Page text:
Thursday, 17 January 2013

Lance Armstrong, Oprah And The End Game

 
Today, cycling fans and non cycling fans alike will gather in front of their television sets for Lance Armstrong's confession on Oprah Winfrey. You may or may not have noticed that I haven't really delved into this subject on the blog since the news broke, it's been covered widely elsewhere. I will not be staying up to 2am to watch it live, and by the time I wake up in the morning most cycling blogs across the land will have already covered it in depth. I can stomach Eastenders, but this soap opera will be a bitter pill to swallow...
 
The Oprah interview went into such depth during filming that editors decided they couldn't cut it into a single show so the confession will run into a two part series. This in itself causes me concern - one of the biggest confessionals in the sport being run as a 'billed' exclusive - but we wouldn't expect any less from Armstrong and his team of strong-arm lawyers and advisers. He wasn't going to do anything quietly, or with dignity. Rather than go through the correct channels, Armstrong knows by opening up on TV he can at least attempt to win back some of the fans he lost, and garner sympathy from those outside of the sport as he plays the victim with his 'I only did it because everybody else was at it' line.
 
Much has been done to present this as a 'no holds barred, no question off limits' interview but anyone who falls for this is likely to have always been on the Armstrong Gravy train. The truth is that it is a rehearsed, manipulated and constructed confession that has been run through Armstrong legal team to tighten up any holes and designed to present Armstrong in the best possible light. His career has been ordered, orchestrated and borderline obsessive - he's spent much of it controlling the public perception of himself to every finite detail, why would this interview be conducted in any other way?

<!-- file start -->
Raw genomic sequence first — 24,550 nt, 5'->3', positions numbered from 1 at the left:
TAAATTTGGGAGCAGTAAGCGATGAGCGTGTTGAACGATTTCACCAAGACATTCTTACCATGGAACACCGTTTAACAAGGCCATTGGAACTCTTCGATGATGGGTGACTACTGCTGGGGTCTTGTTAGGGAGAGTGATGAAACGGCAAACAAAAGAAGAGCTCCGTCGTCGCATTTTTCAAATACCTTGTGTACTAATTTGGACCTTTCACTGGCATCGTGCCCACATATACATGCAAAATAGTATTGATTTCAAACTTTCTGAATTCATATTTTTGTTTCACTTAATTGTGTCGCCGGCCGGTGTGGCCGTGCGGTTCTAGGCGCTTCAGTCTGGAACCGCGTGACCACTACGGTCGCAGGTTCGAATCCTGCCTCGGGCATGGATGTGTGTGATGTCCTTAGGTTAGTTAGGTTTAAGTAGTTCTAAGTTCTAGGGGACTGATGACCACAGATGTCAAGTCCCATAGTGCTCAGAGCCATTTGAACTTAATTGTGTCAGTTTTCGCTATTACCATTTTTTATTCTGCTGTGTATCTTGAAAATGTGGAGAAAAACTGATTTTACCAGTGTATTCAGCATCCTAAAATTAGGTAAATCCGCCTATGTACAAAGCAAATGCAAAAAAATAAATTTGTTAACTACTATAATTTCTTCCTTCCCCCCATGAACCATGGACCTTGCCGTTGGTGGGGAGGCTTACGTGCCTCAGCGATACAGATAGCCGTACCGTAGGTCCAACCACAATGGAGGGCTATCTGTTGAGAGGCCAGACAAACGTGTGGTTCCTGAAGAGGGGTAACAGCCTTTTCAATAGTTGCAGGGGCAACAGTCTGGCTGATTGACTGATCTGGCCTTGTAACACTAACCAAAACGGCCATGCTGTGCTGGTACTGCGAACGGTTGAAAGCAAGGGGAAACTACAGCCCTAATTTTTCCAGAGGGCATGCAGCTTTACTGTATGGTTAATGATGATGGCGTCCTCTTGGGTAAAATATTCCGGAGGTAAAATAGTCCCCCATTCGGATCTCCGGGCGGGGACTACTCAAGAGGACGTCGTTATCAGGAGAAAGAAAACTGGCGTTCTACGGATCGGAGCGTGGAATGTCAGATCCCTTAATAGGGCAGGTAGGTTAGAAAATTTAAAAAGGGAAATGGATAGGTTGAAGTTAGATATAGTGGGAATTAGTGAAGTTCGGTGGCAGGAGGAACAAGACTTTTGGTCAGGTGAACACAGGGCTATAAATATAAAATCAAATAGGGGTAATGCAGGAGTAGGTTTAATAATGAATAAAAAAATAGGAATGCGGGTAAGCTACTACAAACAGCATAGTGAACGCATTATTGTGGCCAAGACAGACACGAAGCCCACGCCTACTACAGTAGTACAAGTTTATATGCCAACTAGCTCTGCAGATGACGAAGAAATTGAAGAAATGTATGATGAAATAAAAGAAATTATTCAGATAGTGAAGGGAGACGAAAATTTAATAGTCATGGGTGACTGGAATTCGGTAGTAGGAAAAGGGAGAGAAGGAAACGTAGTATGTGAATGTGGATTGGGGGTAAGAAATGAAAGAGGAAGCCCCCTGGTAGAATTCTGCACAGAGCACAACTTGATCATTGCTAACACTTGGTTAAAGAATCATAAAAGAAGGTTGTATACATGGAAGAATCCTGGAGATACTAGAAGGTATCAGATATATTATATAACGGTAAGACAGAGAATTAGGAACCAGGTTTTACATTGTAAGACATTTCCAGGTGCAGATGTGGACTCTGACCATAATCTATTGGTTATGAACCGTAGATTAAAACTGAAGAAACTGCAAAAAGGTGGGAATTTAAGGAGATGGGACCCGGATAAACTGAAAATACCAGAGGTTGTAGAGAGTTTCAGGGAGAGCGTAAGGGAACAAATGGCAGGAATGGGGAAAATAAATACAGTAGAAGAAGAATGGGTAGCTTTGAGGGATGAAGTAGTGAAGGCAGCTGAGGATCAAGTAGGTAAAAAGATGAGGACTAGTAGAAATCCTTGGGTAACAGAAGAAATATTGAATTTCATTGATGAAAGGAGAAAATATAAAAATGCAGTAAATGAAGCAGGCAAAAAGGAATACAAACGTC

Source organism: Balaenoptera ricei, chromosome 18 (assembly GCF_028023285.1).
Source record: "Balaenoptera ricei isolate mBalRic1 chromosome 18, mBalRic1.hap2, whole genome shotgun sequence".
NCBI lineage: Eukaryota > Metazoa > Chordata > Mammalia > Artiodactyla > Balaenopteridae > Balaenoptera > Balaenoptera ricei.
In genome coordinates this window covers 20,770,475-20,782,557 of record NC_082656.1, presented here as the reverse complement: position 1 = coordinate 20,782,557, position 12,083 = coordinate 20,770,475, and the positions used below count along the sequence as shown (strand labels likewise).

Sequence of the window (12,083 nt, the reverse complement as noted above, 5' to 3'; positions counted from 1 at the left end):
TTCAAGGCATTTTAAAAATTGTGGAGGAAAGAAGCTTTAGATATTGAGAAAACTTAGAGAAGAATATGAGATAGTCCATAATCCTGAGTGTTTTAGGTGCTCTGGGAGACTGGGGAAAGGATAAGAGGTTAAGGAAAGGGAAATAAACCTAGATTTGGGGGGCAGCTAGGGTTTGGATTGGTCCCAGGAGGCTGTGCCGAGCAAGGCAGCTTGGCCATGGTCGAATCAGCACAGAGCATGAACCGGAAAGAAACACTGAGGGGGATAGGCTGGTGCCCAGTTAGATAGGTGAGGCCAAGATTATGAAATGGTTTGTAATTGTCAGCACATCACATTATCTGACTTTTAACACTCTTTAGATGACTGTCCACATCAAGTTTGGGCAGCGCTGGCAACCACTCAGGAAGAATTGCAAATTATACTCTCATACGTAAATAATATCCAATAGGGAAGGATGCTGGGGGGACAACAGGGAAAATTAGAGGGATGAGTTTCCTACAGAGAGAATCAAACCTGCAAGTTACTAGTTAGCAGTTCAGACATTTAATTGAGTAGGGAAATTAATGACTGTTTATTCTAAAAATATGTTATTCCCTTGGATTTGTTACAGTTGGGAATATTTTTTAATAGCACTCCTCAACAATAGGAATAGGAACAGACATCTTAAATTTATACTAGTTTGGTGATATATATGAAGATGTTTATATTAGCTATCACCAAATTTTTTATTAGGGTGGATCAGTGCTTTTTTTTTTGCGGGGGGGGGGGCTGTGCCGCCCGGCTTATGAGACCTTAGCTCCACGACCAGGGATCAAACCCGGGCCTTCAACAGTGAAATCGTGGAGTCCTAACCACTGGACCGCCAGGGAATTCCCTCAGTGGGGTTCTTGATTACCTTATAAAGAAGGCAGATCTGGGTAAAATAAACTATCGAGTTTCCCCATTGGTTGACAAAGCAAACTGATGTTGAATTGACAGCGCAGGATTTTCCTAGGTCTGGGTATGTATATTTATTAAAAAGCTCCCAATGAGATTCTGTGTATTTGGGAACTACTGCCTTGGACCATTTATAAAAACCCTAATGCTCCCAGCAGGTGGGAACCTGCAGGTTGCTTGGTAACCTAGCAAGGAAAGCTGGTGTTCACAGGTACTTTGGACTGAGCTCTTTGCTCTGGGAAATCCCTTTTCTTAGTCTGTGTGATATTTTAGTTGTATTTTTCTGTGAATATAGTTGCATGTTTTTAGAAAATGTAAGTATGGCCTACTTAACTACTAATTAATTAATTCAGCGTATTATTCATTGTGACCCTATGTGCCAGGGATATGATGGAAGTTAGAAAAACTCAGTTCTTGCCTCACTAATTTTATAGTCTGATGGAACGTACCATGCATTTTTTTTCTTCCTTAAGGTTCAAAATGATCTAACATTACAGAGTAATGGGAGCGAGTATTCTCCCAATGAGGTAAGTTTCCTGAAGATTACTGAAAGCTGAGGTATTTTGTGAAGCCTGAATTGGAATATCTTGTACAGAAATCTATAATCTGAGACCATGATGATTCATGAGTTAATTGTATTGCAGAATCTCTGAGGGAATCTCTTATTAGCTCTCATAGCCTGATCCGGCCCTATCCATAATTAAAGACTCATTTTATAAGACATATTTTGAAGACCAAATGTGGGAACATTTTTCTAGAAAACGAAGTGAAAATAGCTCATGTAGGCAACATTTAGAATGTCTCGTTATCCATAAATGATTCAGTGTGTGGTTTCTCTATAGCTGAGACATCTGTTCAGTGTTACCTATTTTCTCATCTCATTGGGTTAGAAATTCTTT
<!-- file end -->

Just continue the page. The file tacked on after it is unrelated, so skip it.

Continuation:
Simeoni took a lot of stick from both
Armstrong and his allies in the bunch.
An apology is one thing, but what is it going to be an apology for? For cheating? For doping? Lying? After all these could all be forgivable, we are only human, these are errors of judgement we are all likely to make somewhere along the line (maybe not the doping). But will their be an apology for attacking Simeoni? For Belittling Kimmage in that now infamous interview? For suing the Sunday Times for hundreds of thousands of dollars? There is a case for lying and being sorry about it. Going out of your way to sue somebody as an extension of your lie is a different matter. It's audacious, arrogant and not exactly remorseful. There can be no reasoned explanation for this, other than greed, bullishness, power.
 
I am between a rock and a hard place, because as part of the cycling 'press' (look, I can pretend can't I?) I'm going to have to review the interview or at very least read up on what was said - It's relevant to the blog, to the story, to the end game. But it isn't something I feel comfortable doing. There is of course one reason above others why I may be interested in what is said between Lance and Oprah - The Whistle Blowing. How ironic that Armstrong has become the very thing he has been fighting against for a decade, with his announcement that he will be taking others down with him, most notably, representatives of the UCI. With Pat and Hein in the firing line it would be very difficult for me to ignore the interview, though whether he goes so far as to name names on the TV is yet to be seen, and Travis Tygart says he can only act on such information if Armstrong talks to him directly - a confession on the television isn't going to cut it for Travis either. So why do I feel uncomfortable about tuning in to watch Armstrong play the victim?
 
Well, because that makes me part of his circus. By tuning in I'm giving Armstrong the time of day he wants, the credibility he craves, but doesn't deserve. I'm firmly on the Nicole Cooke side of the fence, my view of Armstrong will not change no matter what happens in the interview - but there will be others, many others who will fall for his good PR, his crocodile tears, his 'only trying to keep up' excuses. The best thing that anybody could do for the sport, for the saga right now, would be to just not tune in at all. Give the man time to work his pr spin, and we run the risk of letting him back in, to our lives and the sport.

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